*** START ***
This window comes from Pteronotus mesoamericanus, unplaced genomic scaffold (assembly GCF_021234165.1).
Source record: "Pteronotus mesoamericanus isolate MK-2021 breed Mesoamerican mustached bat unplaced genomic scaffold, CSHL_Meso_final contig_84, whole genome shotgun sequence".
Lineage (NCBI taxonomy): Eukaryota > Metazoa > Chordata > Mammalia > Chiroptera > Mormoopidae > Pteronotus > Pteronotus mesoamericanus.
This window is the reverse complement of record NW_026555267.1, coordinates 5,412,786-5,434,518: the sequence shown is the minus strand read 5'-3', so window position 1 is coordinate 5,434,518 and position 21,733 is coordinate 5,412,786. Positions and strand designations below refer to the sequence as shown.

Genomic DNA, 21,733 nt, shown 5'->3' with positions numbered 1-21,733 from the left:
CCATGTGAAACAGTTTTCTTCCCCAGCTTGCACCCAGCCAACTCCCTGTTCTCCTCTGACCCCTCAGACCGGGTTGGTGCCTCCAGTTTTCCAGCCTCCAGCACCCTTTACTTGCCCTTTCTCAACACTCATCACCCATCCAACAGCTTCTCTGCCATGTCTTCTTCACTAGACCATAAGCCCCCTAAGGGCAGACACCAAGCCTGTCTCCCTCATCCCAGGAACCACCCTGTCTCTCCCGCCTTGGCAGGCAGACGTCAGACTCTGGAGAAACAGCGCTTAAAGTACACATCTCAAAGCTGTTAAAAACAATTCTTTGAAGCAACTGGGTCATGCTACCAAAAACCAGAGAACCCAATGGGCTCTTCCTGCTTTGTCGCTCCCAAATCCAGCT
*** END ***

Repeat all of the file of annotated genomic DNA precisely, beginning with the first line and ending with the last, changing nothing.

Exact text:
This window comes from Pteronotus mesoamericanus, unplaced genomic scaffold (assembly GCF_021234165.1).
Source record: "Pteronotus mesoamericanus isolate MK-2021 breed Mesoamerican mustached bat unplaced genomic scaffold, CSHL_Meso_final contig_84, whole genome shotgun sequence".
Lineage (NCBI taxonomy): Eukaryota > Metazoa > Chordata > Mammalia > Chiroptera > Mormoopidae > Pteronotus > Pteronotus mesoamericanus.
This window is the reverse complement of record NW_026555267.1, coordinates 5,412,786-5,434,518: the sequence shown is the minus strand read 5'-3', so window position 1 is coordinate 5,434,518 and position 21,733 is coordinate 5,412,786. Positions and strand designations below refer to the sequence as shown.

Genomic DNA, 21,733 nt, shown 5'->3' with positions numbered 1-21,733 from the left:
CCATGTGAAACAGTTTTCTTCCCCAGCTTGCACCCAGCCAACTCCCTGTTCTCCTCTGACCCCTCAGACCGGGTTGGTGCCTCCAGTTTTCCAGCCTCCAGCACCCTTTACTTGCCCTTTCTCAACACTCATCACCCATCCAACAGCTTCTCTGCCATGTCTTCTTCACTAGACCATAAGCCCCCTAAGGGCAGACACCAAGCCTGTCTCCCTCATCCCAGGAACCACCCTGTCTCTCCCGCCTTGGCAGGCAGACGTCAGACTCTGGAGAAACAGCGCTTAAAGTACACATCTCAAAGCTGTTAAAAACAATTCTTTGAAGCAACTGGGTCATGCTACCAAAAACCAGAGAACCCAATGGGCTCTTCCTGCTTTGTCGCTCCCAAATCCAGCT